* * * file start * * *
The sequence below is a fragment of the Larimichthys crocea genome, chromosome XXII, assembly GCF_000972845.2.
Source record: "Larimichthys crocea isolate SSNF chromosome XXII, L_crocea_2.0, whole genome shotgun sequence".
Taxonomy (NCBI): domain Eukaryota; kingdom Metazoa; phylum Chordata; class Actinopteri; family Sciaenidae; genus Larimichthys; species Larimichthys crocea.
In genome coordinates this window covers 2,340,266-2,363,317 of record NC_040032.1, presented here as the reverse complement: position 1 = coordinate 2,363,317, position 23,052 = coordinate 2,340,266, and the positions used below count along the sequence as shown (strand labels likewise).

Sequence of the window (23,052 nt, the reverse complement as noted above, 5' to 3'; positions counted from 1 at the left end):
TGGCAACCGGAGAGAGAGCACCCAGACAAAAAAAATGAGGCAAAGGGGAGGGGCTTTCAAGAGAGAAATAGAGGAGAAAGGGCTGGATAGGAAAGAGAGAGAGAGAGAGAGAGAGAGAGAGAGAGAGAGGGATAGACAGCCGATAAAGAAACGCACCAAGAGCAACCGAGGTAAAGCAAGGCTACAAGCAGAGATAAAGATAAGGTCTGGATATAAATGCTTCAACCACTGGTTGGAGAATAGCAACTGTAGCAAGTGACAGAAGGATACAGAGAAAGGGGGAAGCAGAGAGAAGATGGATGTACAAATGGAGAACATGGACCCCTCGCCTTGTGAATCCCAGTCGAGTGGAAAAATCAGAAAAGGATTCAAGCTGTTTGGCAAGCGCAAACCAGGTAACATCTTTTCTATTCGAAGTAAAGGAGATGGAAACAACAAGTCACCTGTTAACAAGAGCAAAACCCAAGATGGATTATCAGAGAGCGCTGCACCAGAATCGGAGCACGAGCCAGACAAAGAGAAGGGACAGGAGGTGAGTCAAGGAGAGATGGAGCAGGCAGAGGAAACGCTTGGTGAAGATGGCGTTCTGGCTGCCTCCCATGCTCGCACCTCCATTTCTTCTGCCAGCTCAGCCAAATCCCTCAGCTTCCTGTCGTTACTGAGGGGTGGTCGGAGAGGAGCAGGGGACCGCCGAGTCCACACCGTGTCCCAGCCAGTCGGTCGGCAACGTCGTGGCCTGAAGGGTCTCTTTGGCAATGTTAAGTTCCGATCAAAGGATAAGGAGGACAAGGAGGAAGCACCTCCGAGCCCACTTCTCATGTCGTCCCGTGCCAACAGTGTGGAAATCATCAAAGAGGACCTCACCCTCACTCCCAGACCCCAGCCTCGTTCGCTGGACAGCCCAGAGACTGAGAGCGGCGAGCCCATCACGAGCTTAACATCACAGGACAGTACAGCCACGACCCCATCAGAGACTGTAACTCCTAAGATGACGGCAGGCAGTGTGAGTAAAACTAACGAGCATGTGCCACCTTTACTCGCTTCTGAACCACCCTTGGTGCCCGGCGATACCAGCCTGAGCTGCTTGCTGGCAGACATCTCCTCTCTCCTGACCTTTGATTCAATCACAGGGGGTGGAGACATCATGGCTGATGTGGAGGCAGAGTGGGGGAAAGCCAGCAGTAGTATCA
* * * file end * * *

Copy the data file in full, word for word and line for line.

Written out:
The sequence below is a fragment of the Larimichthys crocea genome, chromosome XXII, assembly GCF_000972845.2.
Source record: "Larimichthys crocea isolate SSNF chromosome XXII, L_crocea_2.0, whole genome shotgun sequence".
Taxonomy (NCBI): domain Eukaryota; kingdom Metazoa; phylum Chordata; class Actinopteri; family Sciaenidae; genus Larimichthys; species Larimichthys crocea.
In genome coordinates this window covers 2,340,266-2,363,317 of record NC_040032.1, presented here as the reverse complement: position 1 = coordinate 2,363,317, position 23,052 = coordinate 2,340,266, and the positions used below count along the sequence as shown (strand labels likewise).

Sequence of the window (23,052 nt, the reverse complement as noted above, 5' to 3'; positions counted from 1 at the left end):
TGGCAACCGGAGAGAGAGCACCCAGACAAAAAAAATGAGGCAAAGGGGAGGGGCTTTCAAGAGAGAAATAGAGGAGAAAGGGCTGGATAGGAAAGAGAGAGAGAGAGAGAGAGAGAGAGAGAGAGAGAGGGATAGACAGCCGATAAAGAAACGCACCAAGAGCAACCGAGGTAAAGCAAGGCTACAAGCAGAGATAAAGATAAGGTCTGGATATAAATGCTTCAACCACTGGTTGGAGAATAGCAACTGTAGCAAGTGACAGAAGGATACAGAGAAAGGGGGAAGCAGAGAGAAGATGGATGTACAAATGGAGAACATGGACCCCTCGCCTTGTGAATCCCAGTCGAGTGGAAAAATCAGAAAAGGATTCAAGCTGTTTGGCAAGCGCAAACCAGGTAACATCTTTTCTATTCGAAGTAAAGGAGATGGAAACAACAAGTCACCTGTTAACAAGAGCAAAACCCAAGATGGATTATCAGAGAGCGCTGCACCAGAATCGGAGCACGAGCCAGACAAAGAGAAGGGACAGGAGGTGAGTCAAGGAGAGATGGAGCAGGCAGAGGAAACGCTTGGTGAAGATGGCGTTCTGGCTGCCTCCCATGCTCGCACCTCCATTTCTTCTGCCAGCTCAGCCAAATCCCTCAGCTTCCTGTCGTTACTGAGGGGTGGTCGGAGAGGAGCAGGGGACCGCCGAGTCCACACCGTGTCCCAGCCAGTCGGTCGGCAACGTCGTGGCCTGAAGGGTCTCTTTGGCAATGTTAAGTTCCGATCAAAGGATAAGGAGGACAAGGAGGAAGCACCTCCGAGCCCACTTCTCATGTCGTCCCGTGCCAACAGTGTGGAAATCATCAAAGAGGACCTCACCCTCACTCCCAGACCCCAGCCTCGTTCGCTGGACAGCCCAGAGACTGAGAGCGGCGAGCCCATCACGAGCTTAACATCACAGGACAGTACAGCCACGACCCCATCAGAGACTGTAACTCCTAAGATGACGGCAGGCAGTGTGAGTAAAACTAACGAGCATGTGCCACCTTTACTCGCTTCTGAACCACCCTTGGTGCCCGGCGATACCAGCCTGAGCTGCTTGCTGGCAGACATCTCCTCTCTCCTGACCTTTGATTCAATCACAGGGGGTGGAGACATCATGGCTGATGTGGAGGCAGAGTGGGGGAAAGCCAGCAGTAGTATCA